In current endocrinology literature, many measures have been recognized as risk factors for hypoglycemia [4, 13-26]. They include advanced age [13-16], type of drugs prescribed [17-19], low glomerular filtration rate (GFR) [20, 21], long duration of insulin treatment [4, 22], low body mass index (BMI) [16] and stringent glycemic treatment goals [2, 4, 13, 18, 19, 23, 24]. Other measures such as hemoglobin A1c (HbA1c) and gender have also been identified as likely risk factors with almost significant statistical evidence [4, 19].

A risk-scoring tool based on the above risk factors will be useful for clinicians to identify high-risk patients for implementation of timely changes to treatment plan to avert the otherwise impending episodes of hypoglycemia. Such a tool had recently been developed and validated by Karter et al for a Western population in the United States [25]. However, a scoring index to predict inpatient admission due to hypoglycemia has yet to be developed for use in the Asian population. A recent review highlighted that there are several reasons to believe Southeast Asians might be of a different risk profile for hypoglycemia compared with Western populations [26]. In view of this gap in current research, we seek to develop and validate a hypoglycemia risk scoring index on a multi-ethnic Asian population using data from the National Healthcare Group (NHG) Chronic Disease Management System (CDMS).

Materials and Methods▴Top 

Study design

The study has received ethical approval from the NHG Domain Specific Review Board (DSRB Ref: 2014/00030). We used a retrospective cohort study design to develop a risk tool to categorize the 6-month risk of hypoglycemia-related inpatient admission. We identified potential risk factors based on literature review, expert opinion and preliminary analysis for hypoglycemia admission rates by selected risk factors. Using a split-sample design, we constructed logistic regression and neural network models to predict hypoglycemia inpatient admission within 6 months. A risk index was then developed to score the inpatient admission risk. The C statistic was used to measure discriminative ability, and calibration was assessed using the Hosmer-Lemeshow goodness-of-fit test.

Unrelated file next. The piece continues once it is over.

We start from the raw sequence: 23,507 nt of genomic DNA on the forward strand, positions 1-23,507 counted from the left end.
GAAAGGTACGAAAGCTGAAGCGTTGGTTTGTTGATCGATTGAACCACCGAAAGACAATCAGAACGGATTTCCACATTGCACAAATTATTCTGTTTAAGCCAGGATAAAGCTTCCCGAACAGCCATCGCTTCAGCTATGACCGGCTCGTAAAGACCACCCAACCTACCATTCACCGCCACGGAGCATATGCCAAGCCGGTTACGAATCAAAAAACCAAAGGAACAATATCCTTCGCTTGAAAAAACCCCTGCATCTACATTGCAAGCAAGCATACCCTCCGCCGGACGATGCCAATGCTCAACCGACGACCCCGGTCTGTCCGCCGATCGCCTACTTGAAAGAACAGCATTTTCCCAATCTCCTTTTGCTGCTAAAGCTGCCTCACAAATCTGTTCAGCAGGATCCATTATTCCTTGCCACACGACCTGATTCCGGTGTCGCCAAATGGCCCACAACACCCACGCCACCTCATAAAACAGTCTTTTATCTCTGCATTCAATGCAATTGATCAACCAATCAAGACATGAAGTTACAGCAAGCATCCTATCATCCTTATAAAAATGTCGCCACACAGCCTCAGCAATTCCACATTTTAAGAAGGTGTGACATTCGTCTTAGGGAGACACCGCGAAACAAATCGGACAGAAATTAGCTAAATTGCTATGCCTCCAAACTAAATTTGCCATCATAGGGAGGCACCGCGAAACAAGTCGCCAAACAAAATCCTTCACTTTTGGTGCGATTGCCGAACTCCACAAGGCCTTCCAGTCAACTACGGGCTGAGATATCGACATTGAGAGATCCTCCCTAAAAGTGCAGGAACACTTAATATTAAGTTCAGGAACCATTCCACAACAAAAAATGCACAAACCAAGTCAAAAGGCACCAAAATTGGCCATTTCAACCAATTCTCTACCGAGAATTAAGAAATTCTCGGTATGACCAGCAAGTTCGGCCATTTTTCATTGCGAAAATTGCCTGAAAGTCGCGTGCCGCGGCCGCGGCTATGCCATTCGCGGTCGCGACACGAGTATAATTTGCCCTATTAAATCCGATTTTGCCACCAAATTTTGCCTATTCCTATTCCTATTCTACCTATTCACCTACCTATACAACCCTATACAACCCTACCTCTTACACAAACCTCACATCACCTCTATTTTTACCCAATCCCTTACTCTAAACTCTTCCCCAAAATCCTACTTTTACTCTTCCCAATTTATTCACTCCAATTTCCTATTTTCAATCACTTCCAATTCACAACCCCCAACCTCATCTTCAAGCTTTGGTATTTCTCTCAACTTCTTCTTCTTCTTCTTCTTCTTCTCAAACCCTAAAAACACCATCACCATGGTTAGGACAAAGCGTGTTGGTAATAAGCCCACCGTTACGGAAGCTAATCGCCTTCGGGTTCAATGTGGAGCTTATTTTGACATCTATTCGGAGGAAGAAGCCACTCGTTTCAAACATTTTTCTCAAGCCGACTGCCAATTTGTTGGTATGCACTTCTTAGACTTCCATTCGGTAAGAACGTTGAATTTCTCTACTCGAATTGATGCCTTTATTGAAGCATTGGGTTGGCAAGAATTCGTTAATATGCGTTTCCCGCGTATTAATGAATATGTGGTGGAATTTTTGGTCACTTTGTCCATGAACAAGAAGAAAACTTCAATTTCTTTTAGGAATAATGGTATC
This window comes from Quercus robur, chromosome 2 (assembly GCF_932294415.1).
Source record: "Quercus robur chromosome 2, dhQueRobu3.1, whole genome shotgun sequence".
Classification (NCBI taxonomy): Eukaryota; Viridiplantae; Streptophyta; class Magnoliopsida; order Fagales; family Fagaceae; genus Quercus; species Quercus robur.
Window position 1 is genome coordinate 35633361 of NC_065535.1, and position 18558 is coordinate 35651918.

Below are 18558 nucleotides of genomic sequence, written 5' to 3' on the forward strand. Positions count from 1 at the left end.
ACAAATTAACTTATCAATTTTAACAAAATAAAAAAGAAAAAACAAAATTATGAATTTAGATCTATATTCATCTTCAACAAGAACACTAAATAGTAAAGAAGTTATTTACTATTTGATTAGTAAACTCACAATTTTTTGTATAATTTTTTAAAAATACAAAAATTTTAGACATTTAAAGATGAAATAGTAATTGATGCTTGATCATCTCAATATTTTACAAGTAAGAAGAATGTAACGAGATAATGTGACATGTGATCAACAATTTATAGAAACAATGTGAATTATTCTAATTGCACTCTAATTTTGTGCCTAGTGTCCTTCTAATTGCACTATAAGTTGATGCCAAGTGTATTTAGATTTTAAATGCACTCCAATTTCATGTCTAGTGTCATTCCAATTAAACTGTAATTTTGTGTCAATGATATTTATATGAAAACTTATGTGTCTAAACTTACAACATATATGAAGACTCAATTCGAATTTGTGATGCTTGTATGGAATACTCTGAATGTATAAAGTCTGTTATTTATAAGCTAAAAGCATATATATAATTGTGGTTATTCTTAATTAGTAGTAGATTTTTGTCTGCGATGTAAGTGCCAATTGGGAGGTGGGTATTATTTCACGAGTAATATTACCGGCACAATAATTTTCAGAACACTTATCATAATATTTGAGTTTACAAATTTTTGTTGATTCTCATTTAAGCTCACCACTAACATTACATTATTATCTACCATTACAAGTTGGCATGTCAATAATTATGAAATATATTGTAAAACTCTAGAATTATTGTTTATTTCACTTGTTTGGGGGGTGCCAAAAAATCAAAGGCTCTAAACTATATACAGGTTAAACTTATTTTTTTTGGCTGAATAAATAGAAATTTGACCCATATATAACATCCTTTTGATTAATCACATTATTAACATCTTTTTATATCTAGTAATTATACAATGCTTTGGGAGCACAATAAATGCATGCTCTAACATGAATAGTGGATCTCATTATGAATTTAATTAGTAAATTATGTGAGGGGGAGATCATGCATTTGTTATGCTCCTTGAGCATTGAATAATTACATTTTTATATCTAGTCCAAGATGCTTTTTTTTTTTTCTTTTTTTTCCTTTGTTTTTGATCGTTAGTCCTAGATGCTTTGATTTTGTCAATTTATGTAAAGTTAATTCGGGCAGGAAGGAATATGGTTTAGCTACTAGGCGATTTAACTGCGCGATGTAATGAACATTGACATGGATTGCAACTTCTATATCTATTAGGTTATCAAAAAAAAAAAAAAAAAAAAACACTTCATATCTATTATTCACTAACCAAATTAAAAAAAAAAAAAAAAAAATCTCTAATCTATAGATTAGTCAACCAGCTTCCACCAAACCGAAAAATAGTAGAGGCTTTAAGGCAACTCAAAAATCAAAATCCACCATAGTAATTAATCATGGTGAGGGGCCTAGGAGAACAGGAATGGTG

Study population

Patients with T2DM were identified from the CDMS database maintained by NHG based on the International Classification of Diseases Ninth Revision (ICD-9-CM) with diagnostic codes (250.x0, 250.x2, 357.2 or 362.xx) [27]. We identified 63,806 T2DM patients based on their reference visit in 2012 at NHG primary care institutions: Choa Chu Kang Polyclinic, Bukit Batok Polyclinic, Jurong Polyclinic, Hougang Polyclinic, Toa Payoh Polyclinic, Clementi Polyclinic and Ang Mo Kio Polyclinic. Of these, 16,402 patients were excluded due to incomplete data on at least one of the candidate risk factors. The remaining 47,404 patients were randomly split into a 67% (31,603 patients) tool development sample and a 33% (15,801 patients) internal validation test sample.

Study size

The general guide for predicting a dichotomous outcome variable is as follows: for every predictor variable, there should be at least 10 positive cases. Based on JurongHealth statistics, the rate of inpatient admission due to hypoglycemia is 0.4%. Assuming a total of six predictor variables, and with the sample divided into two groups: development (67%) and validation (33%), we would require a sample size of at least 15,000.

Study variables

Predictors found to be significant in literature [4, 13-26] and which are available in our database were included: patient demographics (age, race, gender), last HbA1c record, largest reduction in HbA1c within 1 year, last BMI, last eGFR and usage of sulphonylurea and/or insulin and hospital inpatient admission in the past 1 year. The outcome monitored was hypoglycemia hospital inpatient admissions to any of the following acute hospitals: National University Hospital (NUH), Alexandra Hospital (AH), Tan Tock Seng Hospital (TTSH). We identified hypoglycemia-related inpatient admissions using the ICD-9 codes as described by Ginde et al [28].

Data sources and data

The main source of data was the NHG CDMS database. This databank links administrative and clinical data of patients with diabetes mellitus across the NHG healthcare cluster of primary care clinics and acute hospitals, allowing for presentation of clinical outcomes for evidence-based population management [27].


We compared the distribution of the predictor variables in our model development and validation samples (Table 1).

Table 1.
Click to view
Table 1. Characteristic of the Development and Validation of Type 2 Diabetes Mellitus Sets

Development of the risk-scoring tool

The proportion of patients who were admitted for hypoglycemia during the follow-up in the development set was 0.4%.